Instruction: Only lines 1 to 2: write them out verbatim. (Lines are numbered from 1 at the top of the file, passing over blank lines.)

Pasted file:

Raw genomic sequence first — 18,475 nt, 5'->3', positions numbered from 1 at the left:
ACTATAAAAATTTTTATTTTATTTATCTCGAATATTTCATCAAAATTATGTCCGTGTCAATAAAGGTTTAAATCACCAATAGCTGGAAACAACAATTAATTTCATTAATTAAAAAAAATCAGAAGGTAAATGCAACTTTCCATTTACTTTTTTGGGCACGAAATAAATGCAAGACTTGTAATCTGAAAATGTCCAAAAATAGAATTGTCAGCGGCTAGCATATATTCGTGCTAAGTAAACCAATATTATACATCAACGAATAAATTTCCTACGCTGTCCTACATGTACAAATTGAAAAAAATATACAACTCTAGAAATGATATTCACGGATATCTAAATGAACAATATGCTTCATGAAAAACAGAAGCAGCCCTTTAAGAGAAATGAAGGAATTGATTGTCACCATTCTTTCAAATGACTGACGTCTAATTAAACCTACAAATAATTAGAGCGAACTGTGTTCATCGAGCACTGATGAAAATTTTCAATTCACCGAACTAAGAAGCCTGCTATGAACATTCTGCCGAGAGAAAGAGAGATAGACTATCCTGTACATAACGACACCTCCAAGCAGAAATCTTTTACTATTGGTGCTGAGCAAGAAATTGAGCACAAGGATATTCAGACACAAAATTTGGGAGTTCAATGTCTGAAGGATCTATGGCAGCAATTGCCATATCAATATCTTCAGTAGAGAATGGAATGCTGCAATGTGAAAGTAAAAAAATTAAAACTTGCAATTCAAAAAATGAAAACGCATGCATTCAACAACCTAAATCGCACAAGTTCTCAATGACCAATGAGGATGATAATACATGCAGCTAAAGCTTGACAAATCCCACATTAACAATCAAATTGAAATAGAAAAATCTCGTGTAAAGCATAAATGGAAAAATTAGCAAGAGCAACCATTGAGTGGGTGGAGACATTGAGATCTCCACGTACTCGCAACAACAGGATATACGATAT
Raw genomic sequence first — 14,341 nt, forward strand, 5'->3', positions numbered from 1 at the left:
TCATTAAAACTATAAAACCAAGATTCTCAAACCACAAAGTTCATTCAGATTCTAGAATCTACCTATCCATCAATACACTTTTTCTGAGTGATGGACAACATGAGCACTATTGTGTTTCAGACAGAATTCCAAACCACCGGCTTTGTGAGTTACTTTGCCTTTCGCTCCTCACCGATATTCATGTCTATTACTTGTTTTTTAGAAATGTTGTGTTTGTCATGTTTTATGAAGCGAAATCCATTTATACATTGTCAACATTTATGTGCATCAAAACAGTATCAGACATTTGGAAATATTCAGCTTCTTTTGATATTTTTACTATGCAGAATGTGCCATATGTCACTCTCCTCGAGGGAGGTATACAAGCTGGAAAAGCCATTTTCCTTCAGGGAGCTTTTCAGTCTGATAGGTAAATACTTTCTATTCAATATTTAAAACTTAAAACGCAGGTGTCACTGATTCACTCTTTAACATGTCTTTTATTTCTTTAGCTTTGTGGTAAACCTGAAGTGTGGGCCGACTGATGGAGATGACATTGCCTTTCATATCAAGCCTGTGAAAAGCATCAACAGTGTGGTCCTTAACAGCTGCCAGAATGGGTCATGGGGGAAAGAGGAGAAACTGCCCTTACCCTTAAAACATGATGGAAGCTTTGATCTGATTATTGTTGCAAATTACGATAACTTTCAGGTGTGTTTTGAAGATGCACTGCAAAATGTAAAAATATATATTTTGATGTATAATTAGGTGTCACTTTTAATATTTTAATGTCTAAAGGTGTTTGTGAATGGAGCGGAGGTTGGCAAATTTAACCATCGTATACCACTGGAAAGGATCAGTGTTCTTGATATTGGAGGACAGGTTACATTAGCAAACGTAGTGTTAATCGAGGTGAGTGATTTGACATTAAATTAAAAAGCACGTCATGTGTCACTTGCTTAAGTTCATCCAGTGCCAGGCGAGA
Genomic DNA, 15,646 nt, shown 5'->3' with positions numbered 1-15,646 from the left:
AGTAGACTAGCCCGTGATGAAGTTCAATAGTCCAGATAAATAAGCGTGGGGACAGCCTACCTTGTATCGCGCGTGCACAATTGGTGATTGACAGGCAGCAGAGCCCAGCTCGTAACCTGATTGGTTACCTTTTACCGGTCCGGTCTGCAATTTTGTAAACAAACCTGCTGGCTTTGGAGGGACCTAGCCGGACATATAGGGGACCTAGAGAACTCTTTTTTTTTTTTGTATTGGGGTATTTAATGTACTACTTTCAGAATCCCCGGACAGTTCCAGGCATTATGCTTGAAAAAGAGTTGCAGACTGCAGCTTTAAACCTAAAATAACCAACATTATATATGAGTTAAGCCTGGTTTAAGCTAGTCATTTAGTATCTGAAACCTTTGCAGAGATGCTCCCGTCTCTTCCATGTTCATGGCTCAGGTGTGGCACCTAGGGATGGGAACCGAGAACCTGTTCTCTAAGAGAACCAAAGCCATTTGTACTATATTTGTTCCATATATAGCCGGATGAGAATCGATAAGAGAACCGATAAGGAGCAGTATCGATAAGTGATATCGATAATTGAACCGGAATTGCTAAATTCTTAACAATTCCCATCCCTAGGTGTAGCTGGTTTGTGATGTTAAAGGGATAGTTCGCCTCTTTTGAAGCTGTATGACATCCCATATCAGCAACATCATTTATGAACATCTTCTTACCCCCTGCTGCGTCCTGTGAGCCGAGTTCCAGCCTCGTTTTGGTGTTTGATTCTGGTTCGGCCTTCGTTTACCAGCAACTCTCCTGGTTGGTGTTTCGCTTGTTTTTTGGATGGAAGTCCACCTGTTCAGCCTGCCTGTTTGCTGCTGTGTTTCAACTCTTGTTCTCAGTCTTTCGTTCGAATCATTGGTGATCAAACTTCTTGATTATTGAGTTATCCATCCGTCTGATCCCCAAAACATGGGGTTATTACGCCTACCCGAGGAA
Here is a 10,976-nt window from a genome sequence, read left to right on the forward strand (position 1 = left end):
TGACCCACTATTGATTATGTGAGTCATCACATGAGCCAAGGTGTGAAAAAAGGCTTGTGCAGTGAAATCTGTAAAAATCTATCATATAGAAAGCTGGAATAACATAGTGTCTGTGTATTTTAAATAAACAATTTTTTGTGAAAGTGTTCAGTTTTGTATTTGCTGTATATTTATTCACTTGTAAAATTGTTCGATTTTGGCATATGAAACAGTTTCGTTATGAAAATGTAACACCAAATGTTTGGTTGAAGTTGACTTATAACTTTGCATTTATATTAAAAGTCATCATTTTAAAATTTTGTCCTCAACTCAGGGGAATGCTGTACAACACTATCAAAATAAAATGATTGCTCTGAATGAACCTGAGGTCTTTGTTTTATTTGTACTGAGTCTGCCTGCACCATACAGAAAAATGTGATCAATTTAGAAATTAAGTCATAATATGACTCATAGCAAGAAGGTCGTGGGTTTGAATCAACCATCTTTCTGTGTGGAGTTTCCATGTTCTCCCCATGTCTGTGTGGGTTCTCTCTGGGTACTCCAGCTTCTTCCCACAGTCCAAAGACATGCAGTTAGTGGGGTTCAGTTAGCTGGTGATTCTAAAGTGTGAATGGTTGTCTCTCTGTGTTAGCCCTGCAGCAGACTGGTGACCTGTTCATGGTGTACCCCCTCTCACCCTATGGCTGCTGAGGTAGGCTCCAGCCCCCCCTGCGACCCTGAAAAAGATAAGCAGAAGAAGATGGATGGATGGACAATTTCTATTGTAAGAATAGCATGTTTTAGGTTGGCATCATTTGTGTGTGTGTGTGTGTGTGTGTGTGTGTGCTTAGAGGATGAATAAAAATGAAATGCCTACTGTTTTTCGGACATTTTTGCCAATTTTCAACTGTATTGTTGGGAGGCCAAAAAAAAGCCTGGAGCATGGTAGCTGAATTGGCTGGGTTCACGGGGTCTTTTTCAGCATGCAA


Raw genomic sequence first — 18,475 nt, 5'->3', positions numbered from 1 at the left:
ACTATAAAAATTTTTATTTTATTTATCTCGAATATTTCATCAAAATTATGTCCGTGTCAATAAAGGTTTAAATCACCAATAGCTGGAAACAACAATTAATTTCATTAATTAAAAAAAATCAGAAGGTAAATGCAACTTTCCATTTACTTTTTTGGGCACGAAATAAATGCAAGACTTGTAATCTGAAAATGTCCAAAAATAGAATTGTCAGCGGCTAGCATATATTCGTGCTAAGTAAACCAATATTATACATCAACGAATAAATTTCCTACGCTGTCCTACATGTACAAATTGAAAAAAATATACAACTCTAGAAATGATATTCACGGATATCTAAATGAACAATATGCTTCATGAAAAACAGAAGCAGCCCTTTAAGAGAAATGAAGGAATTGATTGTCACCATTCTTTCAAATGACTGACGTCTAATTAAACCTACAAATAATTAGAGCGAACTGTGTTCATCGAGCACTGATGAAAATTTTCAATTCACCGAACTAAGAAGCCTGCTATGAACATTCTGCCGAGAGAAAGAGAGATAGACTATCCTGTACATAACGACACCTCCAAGCAGAAATCTTTTACTATTGGTGCTGAGCAAGAAATTGAGCACAAGGATATTCAGACACAAAATTTGGGAGTTCAATGTCTGAAGGATCTATGGCAGCAATTGCCATATCAATATCTTCAGTAGAGAATGGAATGCTGCAATGTGAAAGTAAAAAAATTAAAACTTGCAATTCAAAAAATGAAAACGCATGCATTCAACAACCTAAATCGCACAAGTTCTCAATGACCAATGAGGATGATAATACATGCAGCTAAAGCTTGACAAATCCCACATTAACAATCAAATTGAAATAGAAAAATCTCGTGTAAAGCATAAATGGAAAAATTAGCAAGAGCAACCATTGAGTGGGTGGAGACATTGAGATCTCCACGTACTCGCAACAACAGGATATACGATAT